September 30, 2019 | Reading Time: 3 minutes
Trump’s Weakness Catches Up to Him
The more he struggles, the more he proves the case against him.
Let’s not get ahead of ourselves. There’s a long way to go, and it’s going to feel longer by the time we get to House Speaker Nancy Pelosi’s soft deadline of year’s end. But last week demonstrated that more Americans are now more aware of Donald Trump’s extraordinary weakness, and that we are approaching a tipping point at which that weakness is going to compound itself exponentially. The weaker this president becomes, the weaker this president will get; the closer we get to the end, whatever and whenever that is, the more Trump’s behavior is going to prove the case against him.
Consider this morning.
Trump accused Adam Schiff of treason on Twitter, even calling for the House Intelligence Committee chairman’s arrest. He also yoked his fate to the threat of a “civil war like fracture,” provoking at least one GOP representative to describe that as “beyond repugnant.” The more Trump demands that Republicans die for his sins, we are going to see, I think, more Republicans say they’d rather not. Don’t get me wrong. Lots and lots of Republicans stand ready to disembowel themselves. But all the republic needs is the right number of Republicans to make the right choice at the right time.
Then there was last week.
I was wondering if I had things wrong. Until last week, nothing had changed. Trump was weak but it made no difference. Then everything changed.
A series of public opinion surveys suggested a step-by-step progression of where we are heading. First, it was Democratic voters. After the party unified behind the speaker in moving toward an impeachment inquiry, polls showed approval among Democrats climbing upward. Then it was “independents,” that is, mostly disaffected Republican voters. Polls showed they increasingly approve of impeachment after the White House released a memorandum summarizing the president’s treasonous “shakedown,” as Pelosi calls it, of the new Ukrainian president. Then it was the press.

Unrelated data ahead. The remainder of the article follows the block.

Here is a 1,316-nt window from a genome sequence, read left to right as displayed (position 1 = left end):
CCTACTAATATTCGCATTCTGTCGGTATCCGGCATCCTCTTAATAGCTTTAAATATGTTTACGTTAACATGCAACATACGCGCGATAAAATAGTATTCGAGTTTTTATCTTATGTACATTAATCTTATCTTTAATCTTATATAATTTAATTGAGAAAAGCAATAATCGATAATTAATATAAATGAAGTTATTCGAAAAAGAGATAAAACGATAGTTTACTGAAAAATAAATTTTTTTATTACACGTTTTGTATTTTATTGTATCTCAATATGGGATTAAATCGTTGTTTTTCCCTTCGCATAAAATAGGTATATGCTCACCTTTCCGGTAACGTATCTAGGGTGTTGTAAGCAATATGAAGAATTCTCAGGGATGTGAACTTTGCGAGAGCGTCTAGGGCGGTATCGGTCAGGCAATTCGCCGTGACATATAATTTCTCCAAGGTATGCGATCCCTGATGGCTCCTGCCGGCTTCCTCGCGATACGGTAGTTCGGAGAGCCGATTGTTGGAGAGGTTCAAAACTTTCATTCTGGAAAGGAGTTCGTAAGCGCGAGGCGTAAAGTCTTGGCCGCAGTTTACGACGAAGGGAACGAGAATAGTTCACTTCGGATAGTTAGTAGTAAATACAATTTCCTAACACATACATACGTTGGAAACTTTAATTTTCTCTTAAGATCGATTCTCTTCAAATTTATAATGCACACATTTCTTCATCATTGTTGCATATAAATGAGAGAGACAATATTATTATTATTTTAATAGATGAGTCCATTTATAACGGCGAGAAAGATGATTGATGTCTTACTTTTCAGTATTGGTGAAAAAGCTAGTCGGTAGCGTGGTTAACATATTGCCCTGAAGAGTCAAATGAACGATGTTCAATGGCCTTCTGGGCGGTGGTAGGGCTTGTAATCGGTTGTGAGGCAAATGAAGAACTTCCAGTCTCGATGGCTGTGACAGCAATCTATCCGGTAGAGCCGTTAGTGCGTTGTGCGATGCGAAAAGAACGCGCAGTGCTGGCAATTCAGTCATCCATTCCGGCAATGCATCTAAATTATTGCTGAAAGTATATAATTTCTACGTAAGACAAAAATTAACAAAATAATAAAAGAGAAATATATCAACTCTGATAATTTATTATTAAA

There are no polls measuring the opinion of members of the Washington press corps, as far as I know, but if press behavior is any indication (and I’m primarily talking here about the cable and broadcast news), the press corps is coming to a conclusion about Trump, perhaps permanently. Chris Wallace at Fox, Scott Pelley at CBS News and even NBC’s Chuck Todd, he of jellied spine, have shown greater intolerance of Republican talking points, propaganda and lies. That’s because the Democrats are united, the citizenry is more focused, and the evidence is immediate, hard and damning. Put all the above factors together, and you have a president who’s acting wildly because he can no longer manipulate the press in ways that mask his extraordinarily weakness.
Again, his weakness was always there.
It was just hard for some to see as long as the press continued to give Trump a never-ending supply of benefit-of-the-doubt. Providing good faith in the face of conspicuous bad faith has resulted, among other things, in ludicrous headlines about his wanting to be impeached in order to turn the tables on the Democrats. This despite the “double down” strategy never—and I mean, not once—working with one major exception: in 2016 when the Russians gave him an assist by sabotaging Hillary Clinton. Otherwise, Trump’s instinct to double down has burned him every single time he’s tangled with Nancy Pelosi. Most of the republic has figured Trump out. In a sense, the coming impeachment inquiry is a kind of waiting for the rest of America to catch up.
Trump’s instinct to double down is hastening the end (whatever and whenever that will be) as well as rendering ridiculous any claim that he’d resign before being removed. Remember Trump’s rationale for voluntarily releasing the smoking gun? It was to “prove” the Democrats had nothing on him. Either a) he didn’t know what was in it, b) he believed he could con you into believing whatever he wanted you to believe, or c) he believed his handpicked goons at the Department of Justice, who told him, yes boss, like you said, nothing in it. As for resigning, that would require immunity of a kind that would confound the Democrats’ case for holding him accountable. In any event, the president, being Donald Trump, is likely to try bringing others down with him.
To be honest, I was wondering if I had things wrong. Until last week, nothing had changed. Trump was weak but it made no difference. Then everything changed.
Now his weakness matters more than ever.
We’re all going to talking about impeachment for a while. For that reason, I’m going to make the Editorial Board free as often as I can. But please help by becoming a financial supporter of the Editorial Board. If you’re not yet a supporter, please click the red button. (If you’re not sure if you already are, please click the red button.) Thanks! —JS
John Stoehr is the editor of the Editorial Board. He writes the daily edition open and available to all. Find him @johnastoehr.